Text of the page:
In a new interview, Mudvyane's Chad Gray tackled the current state of heavy music, stating his belief that new bands "sound the same" while suggesting modern rock and metal artists' influences don't run as deep as they did when he was coming up.

The Mudvayne vocalist's remarks came in a chat with The Underground Australia, as Blabbermouth pointed out — Gray was answering a question about the nu-metal revival that's cropped up in pop culture, and nu-metal's influence on today's bands.

Listen to the full interview down below.

READ MORE: How Does Chad Gray Feel About Mudvayne Being Called Nu-Metal?

Not holding any punches, Gray responds, "Dude, maybe I shouldn't say this, but I don't give a fuck. Because I'm me, and I've got stuff to say, and I'm going to say it. Music now to me — God bless them, new bands — but they sound the same. All new music reminds me of the same fucking thing."

He continues, "[Nothing separates] one band from another. It's like, one band kinda does something, a hundred bands follow that band, then another band does something, then a hundred bands follow that band and sound just like that fucking band."

Nu-Metal Now + Then

By way of illustration, and harkening back to the golden age of nu-metal, Gray referenced Mudvayne's assortment of tourmates on the 2001 Ozzfest, asserting that between his band and the others on that bill, they all were noticeably different in sound.

"I was on Ozzfest 2001," Gray says. "So you had Slipknot, [Marilyn] Manson, Papa Roach, Disturbed, Mudvayne, Drowning Pool… Every fucking band, every band I just named, none of them sound the same. None of them. And I think that's why it was such a special time in music because everybody was bringing what they were bringing to the table. You had System of a Down and shit-tons of bands, man. And all very original and all doing their own thing. We were part of that."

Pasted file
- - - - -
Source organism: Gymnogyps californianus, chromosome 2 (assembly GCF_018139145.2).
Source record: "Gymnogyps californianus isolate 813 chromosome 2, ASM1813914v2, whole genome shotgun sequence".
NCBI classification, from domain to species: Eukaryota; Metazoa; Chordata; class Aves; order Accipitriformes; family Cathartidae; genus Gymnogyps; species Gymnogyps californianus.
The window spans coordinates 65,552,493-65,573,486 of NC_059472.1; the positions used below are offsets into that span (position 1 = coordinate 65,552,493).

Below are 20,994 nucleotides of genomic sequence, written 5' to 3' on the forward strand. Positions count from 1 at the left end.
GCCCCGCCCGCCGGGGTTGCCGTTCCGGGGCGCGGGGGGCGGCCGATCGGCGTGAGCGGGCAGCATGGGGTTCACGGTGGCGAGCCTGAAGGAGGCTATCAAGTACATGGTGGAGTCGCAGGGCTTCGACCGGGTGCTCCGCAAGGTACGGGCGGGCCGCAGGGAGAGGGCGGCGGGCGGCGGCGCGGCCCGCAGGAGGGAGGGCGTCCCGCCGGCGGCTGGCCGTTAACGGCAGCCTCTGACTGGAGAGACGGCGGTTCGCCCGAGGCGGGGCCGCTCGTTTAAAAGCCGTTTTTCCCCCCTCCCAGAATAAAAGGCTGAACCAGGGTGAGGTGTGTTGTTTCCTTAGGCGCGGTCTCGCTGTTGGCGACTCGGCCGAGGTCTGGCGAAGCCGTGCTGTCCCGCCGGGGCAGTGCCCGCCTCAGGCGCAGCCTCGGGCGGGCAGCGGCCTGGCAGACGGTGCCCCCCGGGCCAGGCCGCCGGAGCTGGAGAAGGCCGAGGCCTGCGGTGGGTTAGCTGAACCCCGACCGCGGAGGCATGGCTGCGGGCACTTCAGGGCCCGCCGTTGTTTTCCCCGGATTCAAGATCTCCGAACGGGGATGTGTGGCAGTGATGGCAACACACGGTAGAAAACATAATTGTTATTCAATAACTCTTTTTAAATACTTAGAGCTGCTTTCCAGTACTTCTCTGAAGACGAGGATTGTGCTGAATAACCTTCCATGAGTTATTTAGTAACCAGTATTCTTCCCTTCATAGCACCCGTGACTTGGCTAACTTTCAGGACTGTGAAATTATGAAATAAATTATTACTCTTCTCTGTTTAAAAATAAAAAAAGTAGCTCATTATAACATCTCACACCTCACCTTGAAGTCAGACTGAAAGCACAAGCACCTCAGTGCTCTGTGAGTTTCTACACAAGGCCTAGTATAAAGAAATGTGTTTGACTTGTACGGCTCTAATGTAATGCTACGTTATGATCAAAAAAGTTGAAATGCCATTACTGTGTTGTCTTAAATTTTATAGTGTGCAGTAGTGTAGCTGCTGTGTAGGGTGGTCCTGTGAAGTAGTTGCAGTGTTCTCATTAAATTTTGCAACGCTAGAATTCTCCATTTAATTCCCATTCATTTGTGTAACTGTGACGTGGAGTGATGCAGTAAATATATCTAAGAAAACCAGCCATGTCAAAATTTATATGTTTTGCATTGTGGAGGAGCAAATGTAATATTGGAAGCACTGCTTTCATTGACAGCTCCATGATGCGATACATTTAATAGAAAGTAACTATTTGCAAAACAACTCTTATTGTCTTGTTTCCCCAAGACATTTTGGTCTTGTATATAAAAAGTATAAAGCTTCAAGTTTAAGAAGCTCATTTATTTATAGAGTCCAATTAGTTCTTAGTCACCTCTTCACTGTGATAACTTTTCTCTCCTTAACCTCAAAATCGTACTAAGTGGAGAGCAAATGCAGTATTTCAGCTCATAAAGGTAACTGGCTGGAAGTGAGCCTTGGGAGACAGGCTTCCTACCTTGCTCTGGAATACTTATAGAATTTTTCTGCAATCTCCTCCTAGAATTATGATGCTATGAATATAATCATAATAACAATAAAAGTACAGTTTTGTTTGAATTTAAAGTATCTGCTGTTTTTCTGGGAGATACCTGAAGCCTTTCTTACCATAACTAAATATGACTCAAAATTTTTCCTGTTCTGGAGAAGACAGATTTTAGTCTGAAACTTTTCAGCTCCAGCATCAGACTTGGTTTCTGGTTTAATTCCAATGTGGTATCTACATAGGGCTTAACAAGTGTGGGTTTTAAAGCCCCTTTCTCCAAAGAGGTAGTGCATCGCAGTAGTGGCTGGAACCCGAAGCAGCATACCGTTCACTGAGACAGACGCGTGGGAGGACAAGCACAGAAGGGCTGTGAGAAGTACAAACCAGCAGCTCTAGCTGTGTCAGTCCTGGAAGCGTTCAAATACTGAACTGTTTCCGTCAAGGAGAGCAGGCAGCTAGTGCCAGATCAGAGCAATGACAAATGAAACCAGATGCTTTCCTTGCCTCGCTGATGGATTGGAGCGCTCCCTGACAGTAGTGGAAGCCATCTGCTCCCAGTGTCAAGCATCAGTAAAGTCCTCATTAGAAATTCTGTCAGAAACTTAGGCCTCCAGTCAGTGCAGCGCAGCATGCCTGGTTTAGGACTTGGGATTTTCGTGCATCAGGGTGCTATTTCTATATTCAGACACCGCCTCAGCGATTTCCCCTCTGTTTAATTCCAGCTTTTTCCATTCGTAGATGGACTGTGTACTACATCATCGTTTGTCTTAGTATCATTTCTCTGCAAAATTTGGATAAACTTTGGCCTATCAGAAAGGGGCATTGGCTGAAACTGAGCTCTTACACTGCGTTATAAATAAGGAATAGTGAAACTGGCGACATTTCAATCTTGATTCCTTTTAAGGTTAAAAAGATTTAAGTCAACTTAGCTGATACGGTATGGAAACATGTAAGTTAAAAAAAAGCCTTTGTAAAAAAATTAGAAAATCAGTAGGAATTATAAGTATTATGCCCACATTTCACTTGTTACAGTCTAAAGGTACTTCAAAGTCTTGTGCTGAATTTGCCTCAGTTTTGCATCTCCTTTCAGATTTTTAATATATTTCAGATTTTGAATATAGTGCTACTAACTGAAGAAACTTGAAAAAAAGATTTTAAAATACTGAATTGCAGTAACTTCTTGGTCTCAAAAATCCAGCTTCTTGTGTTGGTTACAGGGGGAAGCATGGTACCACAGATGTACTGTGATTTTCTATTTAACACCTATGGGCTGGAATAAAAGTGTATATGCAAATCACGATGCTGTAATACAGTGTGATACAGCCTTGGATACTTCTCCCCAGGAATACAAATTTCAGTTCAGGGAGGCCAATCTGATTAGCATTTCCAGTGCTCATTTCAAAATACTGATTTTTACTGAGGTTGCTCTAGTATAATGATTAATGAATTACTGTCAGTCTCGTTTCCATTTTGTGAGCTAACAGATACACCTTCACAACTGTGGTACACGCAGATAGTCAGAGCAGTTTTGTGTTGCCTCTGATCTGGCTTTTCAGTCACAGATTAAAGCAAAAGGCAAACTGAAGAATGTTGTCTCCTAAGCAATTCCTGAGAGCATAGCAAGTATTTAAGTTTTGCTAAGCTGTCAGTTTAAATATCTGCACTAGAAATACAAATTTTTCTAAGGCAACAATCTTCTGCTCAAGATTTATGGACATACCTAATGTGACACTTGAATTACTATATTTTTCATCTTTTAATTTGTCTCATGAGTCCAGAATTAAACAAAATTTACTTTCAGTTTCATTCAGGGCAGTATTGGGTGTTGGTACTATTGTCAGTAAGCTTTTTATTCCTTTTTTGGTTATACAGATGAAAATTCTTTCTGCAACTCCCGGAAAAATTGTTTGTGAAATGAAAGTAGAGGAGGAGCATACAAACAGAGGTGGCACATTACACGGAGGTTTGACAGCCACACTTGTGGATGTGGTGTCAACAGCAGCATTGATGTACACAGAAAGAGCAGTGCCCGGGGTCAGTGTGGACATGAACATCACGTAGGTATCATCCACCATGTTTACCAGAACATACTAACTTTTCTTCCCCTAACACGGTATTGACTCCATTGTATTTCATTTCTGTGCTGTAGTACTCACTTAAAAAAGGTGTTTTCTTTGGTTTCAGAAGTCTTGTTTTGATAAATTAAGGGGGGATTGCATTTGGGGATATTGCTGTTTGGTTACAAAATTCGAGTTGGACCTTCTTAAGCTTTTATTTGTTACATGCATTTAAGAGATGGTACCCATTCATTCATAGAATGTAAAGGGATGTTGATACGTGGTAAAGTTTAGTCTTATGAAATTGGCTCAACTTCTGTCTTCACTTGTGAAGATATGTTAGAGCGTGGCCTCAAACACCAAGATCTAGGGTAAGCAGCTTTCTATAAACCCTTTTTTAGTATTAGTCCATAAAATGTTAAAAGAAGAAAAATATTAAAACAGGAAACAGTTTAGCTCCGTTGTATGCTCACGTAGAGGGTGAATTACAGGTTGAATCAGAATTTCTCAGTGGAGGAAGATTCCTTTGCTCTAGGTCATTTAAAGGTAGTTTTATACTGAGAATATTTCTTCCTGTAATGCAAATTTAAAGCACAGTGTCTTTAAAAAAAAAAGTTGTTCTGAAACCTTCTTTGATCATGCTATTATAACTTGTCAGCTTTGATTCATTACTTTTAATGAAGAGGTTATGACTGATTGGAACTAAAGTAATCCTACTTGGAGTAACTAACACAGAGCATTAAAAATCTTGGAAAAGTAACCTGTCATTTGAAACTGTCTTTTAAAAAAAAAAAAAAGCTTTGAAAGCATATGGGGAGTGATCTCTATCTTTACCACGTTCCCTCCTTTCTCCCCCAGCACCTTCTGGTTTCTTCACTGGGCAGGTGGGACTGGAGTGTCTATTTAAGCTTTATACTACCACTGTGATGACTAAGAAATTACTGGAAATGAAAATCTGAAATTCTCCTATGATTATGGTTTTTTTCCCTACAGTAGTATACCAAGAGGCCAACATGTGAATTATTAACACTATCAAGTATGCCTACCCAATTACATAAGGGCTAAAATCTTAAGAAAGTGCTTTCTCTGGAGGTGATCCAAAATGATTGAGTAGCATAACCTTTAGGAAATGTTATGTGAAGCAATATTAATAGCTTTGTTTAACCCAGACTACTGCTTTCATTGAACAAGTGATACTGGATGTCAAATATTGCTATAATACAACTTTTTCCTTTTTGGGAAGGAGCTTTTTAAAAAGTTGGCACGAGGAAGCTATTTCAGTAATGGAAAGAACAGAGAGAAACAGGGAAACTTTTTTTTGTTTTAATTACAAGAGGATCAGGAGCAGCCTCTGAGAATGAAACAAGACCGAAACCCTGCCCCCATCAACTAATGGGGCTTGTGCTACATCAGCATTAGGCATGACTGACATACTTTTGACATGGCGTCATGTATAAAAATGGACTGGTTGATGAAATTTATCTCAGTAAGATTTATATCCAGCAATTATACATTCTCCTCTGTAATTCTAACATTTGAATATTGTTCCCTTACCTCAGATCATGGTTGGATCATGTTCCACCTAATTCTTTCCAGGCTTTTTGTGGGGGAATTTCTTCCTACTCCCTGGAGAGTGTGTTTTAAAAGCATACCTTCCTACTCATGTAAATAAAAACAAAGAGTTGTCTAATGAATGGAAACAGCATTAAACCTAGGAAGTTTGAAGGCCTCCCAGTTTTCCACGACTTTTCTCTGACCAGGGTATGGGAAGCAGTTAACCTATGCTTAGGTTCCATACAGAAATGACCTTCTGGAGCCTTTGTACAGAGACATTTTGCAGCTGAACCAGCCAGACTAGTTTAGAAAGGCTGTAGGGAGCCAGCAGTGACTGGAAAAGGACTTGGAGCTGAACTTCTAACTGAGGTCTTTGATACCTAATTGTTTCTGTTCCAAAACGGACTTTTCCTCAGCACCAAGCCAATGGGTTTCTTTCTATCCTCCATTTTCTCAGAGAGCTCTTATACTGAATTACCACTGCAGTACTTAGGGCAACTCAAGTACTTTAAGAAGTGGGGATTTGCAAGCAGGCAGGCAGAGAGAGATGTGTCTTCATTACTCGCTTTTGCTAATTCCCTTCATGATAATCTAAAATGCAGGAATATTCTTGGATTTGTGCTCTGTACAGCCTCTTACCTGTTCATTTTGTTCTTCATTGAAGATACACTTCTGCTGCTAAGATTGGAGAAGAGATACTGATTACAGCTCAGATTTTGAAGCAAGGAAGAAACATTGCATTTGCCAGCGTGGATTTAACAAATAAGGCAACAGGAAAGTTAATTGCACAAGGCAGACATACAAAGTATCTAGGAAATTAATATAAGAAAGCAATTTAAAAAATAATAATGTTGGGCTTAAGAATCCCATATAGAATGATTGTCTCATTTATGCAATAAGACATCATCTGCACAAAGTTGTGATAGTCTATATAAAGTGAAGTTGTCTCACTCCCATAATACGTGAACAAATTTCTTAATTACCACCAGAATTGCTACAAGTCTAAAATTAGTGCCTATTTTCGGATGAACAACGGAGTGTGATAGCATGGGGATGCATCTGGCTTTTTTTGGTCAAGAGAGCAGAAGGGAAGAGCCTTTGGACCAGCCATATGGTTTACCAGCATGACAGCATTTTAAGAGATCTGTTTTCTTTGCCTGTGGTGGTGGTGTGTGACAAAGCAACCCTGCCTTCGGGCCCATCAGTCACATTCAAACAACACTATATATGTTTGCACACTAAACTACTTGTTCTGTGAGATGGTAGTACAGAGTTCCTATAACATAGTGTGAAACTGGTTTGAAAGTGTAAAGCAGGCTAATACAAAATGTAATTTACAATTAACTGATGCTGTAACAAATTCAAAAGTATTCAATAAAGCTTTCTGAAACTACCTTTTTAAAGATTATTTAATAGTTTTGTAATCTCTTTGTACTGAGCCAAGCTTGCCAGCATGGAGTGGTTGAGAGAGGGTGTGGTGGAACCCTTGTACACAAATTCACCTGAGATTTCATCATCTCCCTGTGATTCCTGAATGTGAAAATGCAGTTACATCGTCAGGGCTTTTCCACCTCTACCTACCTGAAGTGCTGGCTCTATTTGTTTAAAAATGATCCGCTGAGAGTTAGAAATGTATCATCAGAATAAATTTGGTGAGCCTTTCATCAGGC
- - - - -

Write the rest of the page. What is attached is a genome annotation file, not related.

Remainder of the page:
Mick Hutson, Getty Images
Mudvyayne (Mick Hutson, Getty Images)

The Mudvayne figurehead distilled the idea even further, holding that the influences fueling him in the early 2000s came from further back in the rock and metal continuum. Now, he said, bands take more from contemporary music than they do the classics.

READ MORE: How Rock Bands + Radio Got Screwed in the '90s

Difference in Influences

Explaining the difference, he continued, "The things that make me Chad Gray are James Hetfield, Layne Staley, Phil Anselmo, blah, blah, blah, blah, blah. I could fucking go down the list and name you probably 50 different singers that I — Chris Cornell —that I used to sing every fucking thing that they ever put out in their songs and on their albums. And I've taken all that influence that inspired me … to want to do what I do, and I've processed that."

However, these days, "What bands do when they look at this new band, and everybody follows that new band," Gray adds. "It's not even an influence really because they're current. … Even when I came out in 2001 … my influences were from 1981 [or] 1983. Like 20 years, almost 20 years prior [to] me dropping my first album. I wasn't ripping off a band from 1999 and releasing my album in 2001."

Mudvanye's Chad Gray Talks to The Underground Australia - Jan. 12, 2024

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Gallery Credit: Philip Trapp

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